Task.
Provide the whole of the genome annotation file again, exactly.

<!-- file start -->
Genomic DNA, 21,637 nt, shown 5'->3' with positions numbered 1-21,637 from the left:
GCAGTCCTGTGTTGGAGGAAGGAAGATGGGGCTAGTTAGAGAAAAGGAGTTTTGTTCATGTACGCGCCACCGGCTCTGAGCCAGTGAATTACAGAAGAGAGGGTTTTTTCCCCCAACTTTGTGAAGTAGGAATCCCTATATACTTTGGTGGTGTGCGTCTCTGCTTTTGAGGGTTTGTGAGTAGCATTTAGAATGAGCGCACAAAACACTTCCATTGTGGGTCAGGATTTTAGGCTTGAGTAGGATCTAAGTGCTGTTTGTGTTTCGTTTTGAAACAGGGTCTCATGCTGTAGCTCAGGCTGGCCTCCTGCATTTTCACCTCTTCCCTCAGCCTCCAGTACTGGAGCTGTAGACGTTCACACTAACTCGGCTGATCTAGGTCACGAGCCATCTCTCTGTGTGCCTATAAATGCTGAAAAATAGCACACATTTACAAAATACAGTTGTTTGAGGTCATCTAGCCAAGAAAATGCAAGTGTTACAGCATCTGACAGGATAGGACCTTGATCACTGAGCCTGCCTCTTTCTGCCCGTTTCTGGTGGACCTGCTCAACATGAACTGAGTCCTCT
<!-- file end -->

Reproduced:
Genomic DNA, 21,637 nt, shown 5'->3' with positions numbered 1-21,637 from the left:
GCAGTCCTGTGTTGGAGGAAGGAAGATGGGGCTAGTTAGAGAAAAGGAGTTTTGTTCATGTACGCGCCACCGGCTCTGAGCCAGTGAATTACAGAAGAGAGGGTTTTTTCCCCCAACTTTGTGAAGTAGGAATCCCTATATACTTTGGTGGTGTGCGTCTCTGCTTTTGAGGGTTTGTGAGTAGCATTTAGAATGAGCGCACAAAACACTTCCATTGTGGGTCAGGATTTTAGGCTTGAGTAGGATCTAAGTGCTGTTTGTGTTTCGTTTTGAAACAGGGTCTCATGCTGTAGCTCAGGCTGGCCTCCTGCATTTTCACCTCTTCCCTCAGCCTCCAGTACTGGAGCTGTAGACGTTCACACTAACTCGGCTGATCTAGGTCACGAGCCATCTCTCTGTGTGCCTATAAATGCTGAAAAATAGCACACATTTACAAAATACAGTTGTTTGAGGTCATCTAGCCAAGAAAATGCAAGTGTTACAGCATCTGACAGGATAGGACCTTGATCACTGAGCCTGCCTCTTTCTGCCCGTTTCTGGTGGACCTGCTCAACATGAACTGAGTCCTCT